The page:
23. How is the hammer of the whole earth cut asunder and broken! how is Babylon become a desolation among the nations!
23. Quomodo excisus est et contritus malleus universes terrae? quomodo redacta est (fuit) in vastitatem Babylon inter gentes?
24. I have laid a snare for thee, and thou art also taken, O Babylon, and thou wast not aware: thou art found, and also caught, because thou hast striven against the Lord.
24. Illaqueavi to, atque etiam(vel atque, ideo, Mg, hic ponitur loco rationalis particuloe, ideo) capta es Babylon, et tu nescivisti; inventa es atque adeo deprehensa, quoniam contra Jehovam to miscuisti (litigasti.)
Here, in the first place, Jeremiah asks in astonishment how it happened that the hammer of the whole earth was broken, when it had before broken all nations. God afterwards gives an answer, even because "I am he who have taken Babylon." The question availed to rouse the people to a greater attention. We neglect God's judgments or are blind to them, even because we do not carefully consider them; for little things often excite us, when that which God works in an unusual manner is deemed by us as nothing. As then our apathy as to the works of God is so great, it is necessary to stimulate us. And this is what is done now by Jeremiah, when he says in astonishment, How? for he intimates that to cut down Babylon would be incredible, for no one could have thought that that monarchy could have ever fallen; for it had arrived to the highest eminence, and was surrounded on all sides by so many fortresses, that no danger could be feared. In short, all thought that Babylon could not be endangered without a concussion of heaven and earth.
Then the Prophet here wonders at a thing unusual, and says, How is the hammer of all the earth broken and shattered to pieces?1 and then, How has Babylon become a waste among the nations? for it had subjugated to itself not only the neighboring nations, but the remotest parts of the earth. And in this manner he animated the faithful to entertain hope, lest they should despond, for the power of that monarchy was terrible.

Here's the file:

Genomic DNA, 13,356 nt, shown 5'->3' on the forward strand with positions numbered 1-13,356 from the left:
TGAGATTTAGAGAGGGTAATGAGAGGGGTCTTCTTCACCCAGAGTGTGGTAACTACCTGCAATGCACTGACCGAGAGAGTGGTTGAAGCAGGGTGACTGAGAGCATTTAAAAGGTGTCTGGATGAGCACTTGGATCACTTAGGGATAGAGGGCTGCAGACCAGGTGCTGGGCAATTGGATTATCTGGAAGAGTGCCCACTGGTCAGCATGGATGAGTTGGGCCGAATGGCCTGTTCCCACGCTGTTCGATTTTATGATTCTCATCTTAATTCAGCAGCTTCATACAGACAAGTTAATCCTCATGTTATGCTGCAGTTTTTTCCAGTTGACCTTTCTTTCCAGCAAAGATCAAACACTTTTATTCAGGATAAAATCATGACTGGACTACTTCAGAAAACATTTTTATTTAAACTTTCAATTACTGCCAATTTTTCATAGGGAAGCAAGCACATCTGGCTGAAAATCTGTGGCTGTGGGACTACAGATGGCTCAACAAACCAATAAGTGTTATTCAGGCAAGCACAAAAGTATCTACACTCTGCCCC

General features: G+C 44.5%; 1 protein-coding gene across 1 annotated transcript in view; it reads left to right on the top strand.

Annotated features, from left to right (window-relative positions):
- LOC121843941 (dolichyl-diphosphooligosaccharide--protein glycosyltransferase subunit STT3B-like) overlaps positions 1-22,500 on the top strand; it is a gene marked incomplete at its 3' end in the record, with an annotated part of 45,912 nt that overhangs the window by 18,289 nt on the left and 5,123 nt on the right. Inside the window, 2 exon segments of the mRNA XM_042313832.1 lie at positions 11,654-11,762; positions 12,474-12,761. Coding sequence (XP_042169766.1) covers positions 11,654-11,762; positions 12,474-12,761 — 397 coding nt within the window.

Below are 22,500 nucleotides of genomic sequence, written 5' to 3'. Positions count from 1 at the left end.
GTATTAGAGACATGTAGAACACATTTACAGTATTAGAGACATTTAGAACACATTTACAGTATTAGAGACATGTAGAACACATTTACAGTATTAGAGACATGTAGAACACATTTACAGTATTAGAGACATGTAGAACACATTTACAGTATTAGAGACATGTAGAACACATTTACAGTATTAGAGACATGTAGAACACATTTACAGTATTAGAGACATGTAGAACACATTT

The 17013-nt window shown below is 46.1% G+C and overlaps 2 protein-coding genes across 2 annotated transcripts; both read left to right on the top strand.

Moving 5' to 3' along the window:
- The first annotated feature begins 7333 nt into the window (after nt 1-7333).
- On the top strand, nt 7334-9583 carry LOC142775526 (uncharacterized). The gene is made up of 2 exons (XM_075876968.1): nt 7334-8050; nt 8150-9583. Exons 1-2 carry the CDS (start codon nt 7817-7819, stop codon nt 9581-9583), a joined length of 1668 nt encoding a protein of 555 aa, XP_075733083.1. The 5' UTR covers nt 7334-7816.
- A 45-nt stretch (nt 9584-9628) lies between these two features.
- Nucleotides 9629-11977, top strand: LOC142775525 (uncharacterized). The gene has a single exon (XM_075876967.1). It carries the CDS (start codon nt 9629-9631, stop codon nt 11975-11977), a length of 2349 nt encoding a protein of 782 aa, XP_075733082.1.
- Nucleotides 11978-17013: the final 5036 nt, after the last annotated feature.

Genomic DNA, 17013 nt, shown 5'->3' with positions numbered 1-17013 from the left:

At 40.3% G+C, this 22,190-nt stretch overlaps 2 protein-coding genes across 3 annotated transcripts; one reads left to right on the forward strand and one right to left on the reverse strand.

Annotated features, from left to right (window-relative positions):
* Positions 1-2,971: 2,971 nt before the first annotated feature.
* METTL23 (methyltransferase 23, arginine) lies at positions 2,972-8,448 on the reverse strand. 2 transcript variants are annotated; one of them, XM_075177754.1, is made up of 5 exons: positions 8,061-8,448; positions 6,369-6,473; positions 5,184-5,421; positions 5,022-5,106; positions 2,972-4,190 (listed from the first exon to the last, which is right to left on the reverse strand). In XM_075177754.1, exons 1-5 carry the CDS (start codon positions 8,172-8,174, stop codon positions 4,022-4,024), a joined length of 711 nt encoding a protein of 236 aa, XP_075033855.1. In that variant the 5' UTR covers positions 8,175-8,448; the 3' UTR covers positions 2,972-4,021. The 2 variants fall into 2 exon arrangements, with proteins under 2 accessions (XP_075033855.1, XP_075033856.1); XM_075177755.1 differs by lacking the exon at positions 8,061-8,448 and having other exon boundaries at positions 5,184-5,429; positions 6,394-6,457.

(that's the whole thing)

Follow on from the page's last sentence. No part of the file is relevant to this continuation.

He then immediately answers in the person of God, I have ensnared thee, and therefore thou Babylon art taken. Here God declares, that though it could not be possible that Babylon and its empire should fall through human means, yet its destruction was in his hand. Thou, he says, art taken, even because I ensnared thee; as though he had said, that the Chaldeans would not have to do with men, because he himself would carry on the war and guide and direct the Persians and the Medes, and also endue them with power: He would, in short, fight himself until he had overcome the Babylonians.
When he says, thou knewest not, he not only reproves the insensibility of that people, but at the same time derides their security, as though he had said, "Thou thinkest thyself beyond the reach of harm, but thou wilt find that no one can escape my hand." We now then perceive the meaning of the Prophet. It is indeed true that the unbelieving, when God punishes them for their wickedness, do not acknowledge his hand; but the Prophet means another thing, -- that though Babylon trusted in its strength and feared nothing, it would yet be taken, because it could not evade the snares.
He adds, Thou art found and therefore caught; and he states the reason, because she had contended with God. We shall presently explain how Babylon contended or litigated with or against God, even because God had taken under his protection and patronage the Israelites. This, then, is said with reference to the Church, as I shall presently explain more at large. It must be here briefly observed, that God so undertakes the cause of his people, as though he himself were injured, according to what he promises that they would be to him as the apple of his eye. (Zechariah 2:8.) It now follows, --
23. How has the hammer of all the earth Been cast off and broken! How has Babylon become a wonder among nations!
"A wonder" or astonishment, for so the word is evidently to be taken here, according to the Syr., though rendered "extinction" by the Sept., and "desert" by the Vulg. and Targ. Blayney and Henderson render it "astonishment." -- Ed.